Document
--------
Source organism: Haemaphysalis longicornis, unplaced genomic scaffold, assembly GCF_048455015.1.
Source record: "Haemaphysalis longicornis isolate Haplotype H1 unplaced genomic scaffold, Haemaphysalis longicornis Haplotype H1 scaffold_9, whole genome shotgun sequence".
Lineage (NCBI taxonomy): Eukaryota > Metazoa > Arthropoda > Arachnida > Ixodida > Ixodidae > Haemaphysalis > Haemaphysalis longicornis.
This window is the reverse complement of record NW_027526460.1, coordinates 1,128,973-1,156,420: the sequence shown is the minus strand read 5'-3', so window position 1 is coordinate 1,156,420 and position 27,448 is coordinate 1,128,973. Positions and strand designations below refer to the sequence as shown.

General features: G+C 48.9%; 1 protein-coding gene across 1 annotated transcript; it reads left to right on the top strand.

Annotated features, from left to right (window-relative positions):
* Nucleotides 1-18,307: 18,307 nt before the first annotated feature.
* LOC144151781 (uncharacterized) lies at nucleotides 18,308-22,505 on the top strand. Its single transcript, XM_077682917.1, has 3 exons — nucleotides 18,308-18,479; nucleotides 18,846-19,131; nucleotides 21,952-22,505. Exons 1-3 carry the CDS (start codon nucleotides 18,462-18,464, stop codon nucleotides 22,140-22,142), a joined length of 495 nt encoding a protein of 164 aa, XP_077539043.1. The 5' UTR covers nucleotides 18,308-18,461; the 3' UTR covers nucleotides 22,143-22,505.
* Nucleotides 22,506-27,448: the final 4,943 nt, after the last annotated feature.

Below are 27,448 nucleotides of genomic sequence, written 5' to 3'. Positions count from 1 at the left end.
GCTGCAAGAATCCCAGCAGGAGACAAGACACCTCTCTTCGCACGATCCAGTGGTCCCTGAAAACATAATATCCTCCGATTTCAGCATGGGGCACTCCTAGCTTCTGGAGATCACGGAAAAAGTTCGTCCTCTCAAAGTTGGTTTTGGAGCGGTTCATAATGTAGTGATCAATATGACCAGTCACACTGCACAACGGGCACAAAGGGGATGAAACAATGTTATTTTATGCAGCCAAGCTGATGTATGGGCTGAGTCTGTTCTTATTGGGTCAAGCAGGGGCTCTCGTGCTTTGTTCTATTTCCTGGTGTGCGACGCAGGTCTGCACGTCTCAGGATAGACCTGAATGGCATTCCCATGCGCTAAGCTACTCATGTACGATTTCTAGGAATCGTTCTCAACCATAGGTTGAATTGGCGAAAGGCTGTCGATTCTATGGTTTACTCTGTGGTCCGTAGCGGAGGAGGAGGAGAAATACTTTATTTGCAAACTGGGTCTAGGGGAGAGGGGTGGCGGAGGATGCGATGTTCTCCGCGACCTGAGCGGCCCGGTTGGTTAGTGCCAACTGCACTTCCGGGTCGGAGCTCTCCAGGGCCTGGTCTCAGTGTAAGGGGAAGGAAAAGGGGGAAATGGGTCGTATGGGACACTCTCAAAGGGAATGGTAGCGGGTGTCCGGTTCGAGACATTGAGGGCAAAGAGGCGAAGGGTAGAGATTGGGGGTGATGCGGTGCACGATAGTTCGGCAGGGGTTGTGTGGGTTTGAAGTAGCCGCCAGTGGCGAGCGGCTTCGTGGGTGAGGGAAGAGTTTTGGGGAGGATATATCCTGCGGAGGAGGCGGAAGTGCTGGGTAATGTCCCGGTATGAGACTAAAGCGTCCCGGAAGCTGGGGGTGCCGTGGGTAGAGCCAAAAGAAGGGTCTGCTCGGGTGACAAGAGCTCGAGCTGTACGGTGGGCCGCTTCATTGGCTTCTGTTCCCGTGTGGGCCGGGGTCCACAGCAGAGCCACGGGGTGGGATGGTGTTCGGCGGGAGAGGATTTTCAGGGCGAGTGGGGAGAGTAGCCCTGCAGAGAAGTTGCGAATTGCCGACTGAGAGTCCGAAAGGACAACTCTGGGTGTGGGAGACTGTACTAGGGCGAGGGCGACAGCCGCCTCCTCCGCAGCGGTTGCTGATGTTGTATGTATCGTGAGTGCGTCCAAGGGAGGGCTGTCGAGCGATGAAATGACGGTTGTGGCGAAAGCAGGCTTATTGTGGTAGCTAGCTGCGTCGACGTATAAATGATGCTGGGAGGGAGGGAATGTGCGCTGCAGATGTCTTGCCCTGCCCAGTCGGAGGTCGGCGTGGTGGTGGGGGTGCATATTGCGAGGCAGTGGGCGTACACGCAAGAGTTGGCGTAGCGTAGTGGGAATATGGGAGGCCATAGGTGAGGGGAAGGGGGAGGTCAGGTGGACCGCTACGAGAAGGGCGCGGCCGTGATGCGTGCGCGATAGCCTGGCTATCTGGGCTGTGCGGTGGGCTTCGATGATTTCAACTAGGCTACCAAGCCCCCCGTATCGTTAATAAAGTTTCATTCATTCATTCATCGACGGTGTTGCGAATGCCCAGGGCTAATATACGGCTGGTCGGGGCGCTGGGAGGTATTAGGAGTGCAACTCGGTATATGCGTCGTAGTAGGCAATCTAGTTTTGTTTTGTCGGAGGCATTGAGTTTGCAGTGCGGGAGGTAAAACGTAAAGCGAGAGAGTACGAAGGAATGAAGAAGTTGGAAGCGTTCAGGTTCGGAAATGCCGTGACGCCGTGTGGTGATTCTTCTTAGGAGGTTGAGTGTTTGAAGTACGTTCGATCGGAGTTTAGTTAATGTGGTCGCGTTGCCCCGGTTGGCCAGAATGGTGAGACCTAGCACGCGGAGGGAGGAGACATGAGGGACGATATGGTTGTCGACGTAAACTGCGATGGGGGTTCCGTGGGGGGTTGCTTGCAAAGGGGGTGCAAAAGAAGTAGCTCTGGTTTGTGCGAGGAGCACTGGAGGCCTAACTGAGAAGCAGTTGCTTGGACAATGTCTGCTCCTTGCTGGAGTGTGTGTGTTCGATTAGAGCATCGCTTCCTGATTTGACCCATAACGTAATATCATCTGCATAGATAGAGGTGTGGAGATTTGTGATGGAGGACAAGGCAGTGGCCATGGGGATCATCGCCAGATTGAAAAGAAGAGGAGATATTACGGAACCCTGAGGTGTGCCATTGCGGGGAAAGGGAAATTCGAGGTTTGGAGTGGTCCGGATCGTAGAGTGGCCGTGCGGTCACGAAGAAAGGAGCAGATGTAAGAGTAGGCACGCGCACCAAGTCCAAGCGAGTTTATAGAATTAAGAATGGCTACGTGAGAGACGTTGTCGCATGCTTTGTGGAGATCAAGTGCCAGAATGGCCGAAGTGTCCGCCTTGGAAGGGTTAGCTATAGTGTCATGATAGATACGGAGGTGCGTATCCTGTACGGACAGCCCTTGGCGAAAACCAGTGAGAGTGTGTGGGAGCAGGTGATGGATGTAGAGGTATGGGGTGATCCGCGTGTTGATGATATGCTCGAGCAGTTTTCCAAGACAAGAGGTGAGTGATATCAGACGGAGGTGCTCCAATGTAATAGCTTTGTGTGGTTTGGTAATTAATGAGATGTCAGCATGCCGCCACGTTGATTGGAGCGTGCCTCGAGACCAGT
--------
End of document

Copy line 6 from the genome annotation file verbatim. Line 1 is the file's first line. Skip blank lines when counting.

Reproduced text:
Annotated features, from left to right (window-relative positions):